All posts in Philosophy

OldVersion.com Needs Your Help

I just received this incredible email from Luna. I wanted to post it below for our users to know that, yes, while we have taken a long hiatus — we are here. We care. We want to help and are seeking intelligent collaborators. If you want to help with the oldversion.com project, please email ov at oldversion dot com.

And thank you Luna — for inspiring this post!

“Yeah I just want to say hello, and as I’m here, I also want to thank you for this very site. (Thank you for emailing us. Your email was a pleasure to read.)

I don’t know if you’re still around here (we are a little consumed with the disease of busy-ness, but we are here), but as I speak we’re close to 2016 and the motto “Newer is not always better” had never been so true. I mean, softwares become heavier and heavier, so much than people are forced to upgrade their hardware more (we also have to upgrade our socks and jeans more frequently as they are intentionally designed with less quality so you keep buying more and more. Is more a disease?) and more frequently, even if this hardware is just fine. I realized that with windows 8 and now 10: I have been a Windows boy since my childhood, sticking to XP for a decade (a decade? you sound like us!) to reluctantly upgrade to 7 (64bit became mandatory, and I’m okay with that). But I know for sure 7 won’t last as long as XP. It revolted me enough to start looking at Linux (it was a pain for me, ever-windows lambda user having known nothing but GUIs, and absolute zero programming skill) because the pace of windows upgrades is fastening too much for no (other than financial) reasons.

I tell you this because I then realized writing software is not just about code technique, it’s also about philosophy and having a defined purpose (such as in life). As you said somewhere on your blog, soft updates are not always bad and are even good when they serve a certain purpose.
Philosophically, it’s obvious that not every change is good, and the “new” isn’t always for the better. But somehow, this real-life evidence isn’t considered in the world of softwares: “automatic upgrade” are default choices on an immense majority of software’s, and people skip the “why do I upgrade” question as if the new is always, automatically better. There is many reasons for it, one of which is the very famous “for your security”. Hell, who doesn’t want “security” ? With generalization of automatic upgrade we stopped thinking about the “why” and we just let the thing go: after all progress can’t be bad, and security prevails. (We can’t let security be an excuse for poor design – in life or in software).

I could go on but don’t want to wall of text you (please, don’t worry about it). I just wanted to say “newer is not always better” had never been so true, and with the “automatic update” thing going on, the need of archives like your site will be more and more needed. (Thank you, the automatic updates definitely make it harder for us to archive, but any ideas are welcome — send them to ov at old version dot com).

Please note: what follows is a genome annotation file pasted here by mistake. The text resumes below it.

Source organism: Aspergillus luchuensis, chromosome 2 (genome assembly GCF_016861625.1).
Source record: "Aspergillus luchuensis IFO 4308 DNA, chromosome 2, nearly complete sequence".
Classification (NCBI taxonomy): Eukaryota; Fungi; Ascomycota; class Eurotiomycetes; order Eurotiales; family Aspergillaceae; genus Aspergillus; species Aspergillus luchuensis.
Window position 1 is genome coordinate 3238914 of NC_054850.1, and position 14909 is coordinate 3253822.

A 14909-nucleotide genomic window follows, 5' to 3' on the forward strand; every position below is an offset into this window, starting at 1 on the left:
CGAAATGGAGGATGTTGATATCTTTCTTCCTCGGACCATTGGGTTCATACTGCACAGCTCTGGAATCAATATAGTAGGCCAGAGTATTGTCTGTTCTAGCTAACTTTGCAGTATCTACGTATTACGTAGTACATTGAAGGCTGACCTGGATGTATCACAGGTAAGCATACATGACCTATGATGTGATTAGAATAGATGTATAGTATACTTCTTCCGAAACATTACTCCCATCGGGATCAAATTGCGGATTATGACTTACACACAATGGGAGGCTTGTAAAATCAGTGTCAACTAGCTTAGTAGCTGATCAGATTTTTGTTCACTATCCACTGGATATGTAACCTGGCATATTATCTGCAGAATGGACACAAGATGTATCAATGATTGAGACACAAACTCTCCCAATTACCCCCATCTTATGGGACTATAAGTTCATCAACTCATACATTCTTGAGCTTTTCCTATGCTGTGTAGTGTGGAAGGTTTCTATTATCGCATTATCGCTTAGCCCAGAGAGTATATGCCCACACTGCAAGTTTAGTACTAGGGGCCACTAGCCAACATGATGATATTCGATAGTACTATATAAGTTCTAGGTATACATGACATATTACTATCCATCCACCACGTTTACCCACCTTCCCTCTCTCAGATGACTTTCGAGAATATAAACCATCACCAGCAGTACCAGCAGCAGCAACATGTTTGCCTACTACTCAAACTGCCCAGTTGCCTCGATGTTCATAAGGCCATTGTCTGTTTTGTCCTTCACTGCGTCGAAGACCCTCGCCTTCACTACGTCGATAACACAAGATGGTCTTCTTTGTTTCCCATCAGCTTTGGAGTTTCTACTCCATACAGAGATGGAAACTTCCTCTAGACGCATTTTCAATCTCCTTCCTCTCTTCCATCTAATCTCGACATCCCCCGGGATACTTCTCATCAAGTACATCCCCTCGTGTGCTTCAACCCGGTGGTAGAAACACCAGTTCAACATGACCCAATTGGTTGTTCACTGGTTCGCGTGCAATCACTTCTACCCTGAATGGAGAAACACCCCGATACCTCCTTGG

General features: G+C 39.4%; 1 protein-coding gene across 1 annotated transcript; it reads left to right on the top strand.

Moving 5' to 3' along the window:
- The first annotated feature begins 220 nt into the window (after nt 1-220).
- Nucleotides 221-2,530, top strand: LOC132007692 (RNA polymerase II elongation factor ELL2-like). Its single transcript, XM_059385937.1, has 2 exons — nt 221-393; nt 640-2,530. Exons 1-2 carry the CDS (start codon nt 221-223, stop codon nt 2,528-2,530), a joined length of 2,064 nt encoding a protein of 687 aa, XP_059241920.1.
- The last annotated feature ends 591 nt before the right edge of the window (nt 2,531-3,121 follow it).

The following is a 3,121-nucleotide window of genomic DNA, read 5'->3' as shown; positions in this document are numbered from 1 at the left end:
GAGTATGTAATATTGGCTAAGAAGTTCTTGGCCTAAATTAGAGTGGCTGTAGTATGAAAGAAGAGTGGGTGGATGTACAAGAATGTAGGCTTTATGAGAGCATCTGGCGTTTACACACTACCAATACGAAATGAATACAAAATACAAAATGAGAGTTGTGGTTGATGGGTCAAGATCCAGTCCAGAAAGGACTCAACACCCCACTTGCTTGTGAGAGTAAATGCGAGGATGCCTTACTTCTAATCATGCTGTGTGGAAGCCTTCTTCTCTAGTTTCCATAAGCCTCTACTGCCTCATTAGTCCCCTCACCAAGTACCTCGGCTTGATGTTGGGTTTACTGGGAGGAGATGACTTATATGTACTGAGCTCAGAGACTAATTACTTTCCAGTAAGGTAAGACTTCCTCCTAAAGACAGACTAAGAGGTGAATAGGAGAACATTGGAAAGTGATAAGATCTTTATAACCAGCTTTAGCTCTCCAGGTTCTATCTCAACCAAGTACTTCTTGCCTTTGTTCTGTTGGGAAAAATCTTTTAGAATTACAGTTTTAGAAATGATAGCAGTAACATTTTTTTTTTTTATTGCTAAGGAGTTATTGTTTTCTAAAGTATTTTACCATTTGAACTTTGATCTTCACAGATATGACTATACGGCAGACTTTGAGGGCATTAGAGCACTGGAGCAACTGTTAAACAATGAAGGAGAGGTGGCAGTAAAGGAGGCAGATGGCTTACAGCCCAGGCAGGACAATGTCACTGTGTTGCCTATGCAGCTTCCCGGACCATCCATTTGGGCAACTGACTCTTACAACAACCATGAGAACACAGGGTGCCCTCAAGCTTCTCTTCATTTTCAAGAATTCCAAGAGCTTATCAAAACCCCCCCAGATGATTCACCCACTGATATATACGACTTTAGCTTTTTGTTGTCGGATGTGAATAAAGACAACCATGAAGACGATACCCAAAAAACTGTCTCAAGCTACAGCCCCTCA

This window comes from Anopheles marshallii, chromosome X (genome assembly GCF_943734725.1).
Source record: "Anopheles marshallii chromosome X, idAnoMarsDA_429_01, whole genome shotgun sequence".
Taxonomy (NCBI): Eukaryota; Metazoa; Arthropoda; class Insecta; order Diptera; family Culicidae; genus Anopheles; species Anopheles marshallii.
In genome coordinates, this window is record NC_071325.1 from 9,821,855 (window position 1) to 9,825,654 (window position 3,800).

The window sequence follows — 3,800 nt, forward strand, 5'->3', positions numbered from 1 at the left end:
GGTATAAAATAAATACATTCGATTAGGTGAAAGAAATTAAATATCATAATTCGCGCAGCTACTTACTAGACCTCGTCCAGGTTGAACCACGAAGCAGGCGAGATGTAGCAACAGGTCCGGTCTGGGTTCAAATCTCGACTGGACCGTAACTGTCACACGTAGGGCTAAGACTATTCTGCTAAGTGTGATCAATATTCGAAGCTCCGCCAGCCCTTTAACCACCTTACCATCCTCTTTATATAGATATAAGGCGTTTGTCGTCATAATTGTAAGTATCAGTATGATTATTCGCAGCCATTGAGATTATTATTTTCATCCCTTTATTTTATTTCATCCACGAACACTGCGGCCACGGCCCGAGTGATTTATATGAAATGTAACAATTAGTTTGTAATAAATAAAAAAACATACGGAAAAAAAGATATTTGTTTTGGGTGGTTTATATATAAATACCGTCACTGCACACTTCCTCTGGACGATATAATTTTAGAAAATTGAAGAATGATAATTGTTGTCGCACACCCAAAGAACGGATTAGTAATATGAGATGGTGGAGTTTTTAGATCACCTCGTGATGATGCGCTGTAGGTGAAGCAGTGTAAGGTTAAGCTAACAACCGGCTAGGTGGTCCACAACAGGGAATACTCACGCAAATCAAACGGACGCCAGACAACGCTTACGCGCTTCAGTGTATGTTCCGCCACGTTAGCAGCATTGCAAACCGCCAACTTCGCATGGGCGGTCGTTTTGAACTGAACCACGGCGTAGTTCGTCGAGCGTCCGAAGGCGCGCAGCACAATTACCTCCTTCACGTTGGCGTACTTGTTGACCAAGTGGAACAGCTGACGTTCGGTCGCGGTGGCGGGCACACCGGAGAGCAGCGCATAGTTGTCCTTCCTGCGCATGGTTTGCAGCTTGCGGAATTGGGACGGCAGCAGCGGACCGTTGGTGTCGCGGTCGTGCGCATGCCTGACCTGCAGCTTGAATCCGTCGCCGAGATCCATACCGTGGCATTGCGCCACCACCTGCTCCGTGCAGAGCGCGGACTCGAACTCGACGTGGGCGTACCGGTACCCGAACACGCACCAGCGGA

Anyway, if you read it all thank you (time is money so I owe you some - you can send us some ;) !). You must know you are not alone thinking the way you are, in fact every day we grow more and more, realizing this simple, yet easily forgettable fact: novelty must have a clear purpose ’cause it is not good or bad by itself. And corollary, the old must not disappear. You are a poet, kind sir. Thank you for putting this so eloquently.

Cheers, and I hope you will keep up the good work, and gather collaborators to help you in this time-consuming task, as there’s plenty of us who share your philosophy and crave to participate to an overall better world & Internet. Once again, the need have never been so big. If you’re a willing collaborator, please reach out. We are seeking ways to improve the site and help it serve the current community in search for old software. ov at old version dot com.

(And please pardon my broken english) Luna.”

10 Reasons Your Kids Need OldVersion.com

“You’re crazy!” a voice booms through the open water; it’s the high-pitched yell of a boy, no older than ten years old. I was venturing past the first swimming posts at Lake Erie at Beaver Island State Park, swimming fervently with motorboats racing by in the near-distance causing waves and currents for me to battle and endure. I thought about her words: what’s so crazy about swimming around in a Lake? Sure, it was past 7pm and all the life guards were gone. It was just me and the Lake with its weedy bottom, over-run by algae dirt, pollution and sewage. But, I felt free and self-reliant; swimming in the open water like an eagle gliding through the sky with no particular purpose but to enjoy wherever the wind current decided to take me. A wave crashes into my face and water starts filling up my throat as I reflexively cough. I start swimming back as I think of the year’s worth of mercury and lead I just swallowed.

As I made my way back to the beach, I walk past the boy who turns out to be a girl and am accosted by her curiosity: “Were there any holes back there? Were you bored? Were you scared?” If there were holes, I’m glad I didn’t fall into one.

I field more questions later, this time from someone closer to my age: “How is it out there man? Is there life? What’s the visibility like?” I can’t be the only person who decided to swim this far out.

I think back to my childhood in Russia when things seemed so carefree and exciting, where we swam in little ponds and then later fished in them; inadvertently catching creepy looking cages with dead fish trapped inside them.

 [At least all Russian women look like this]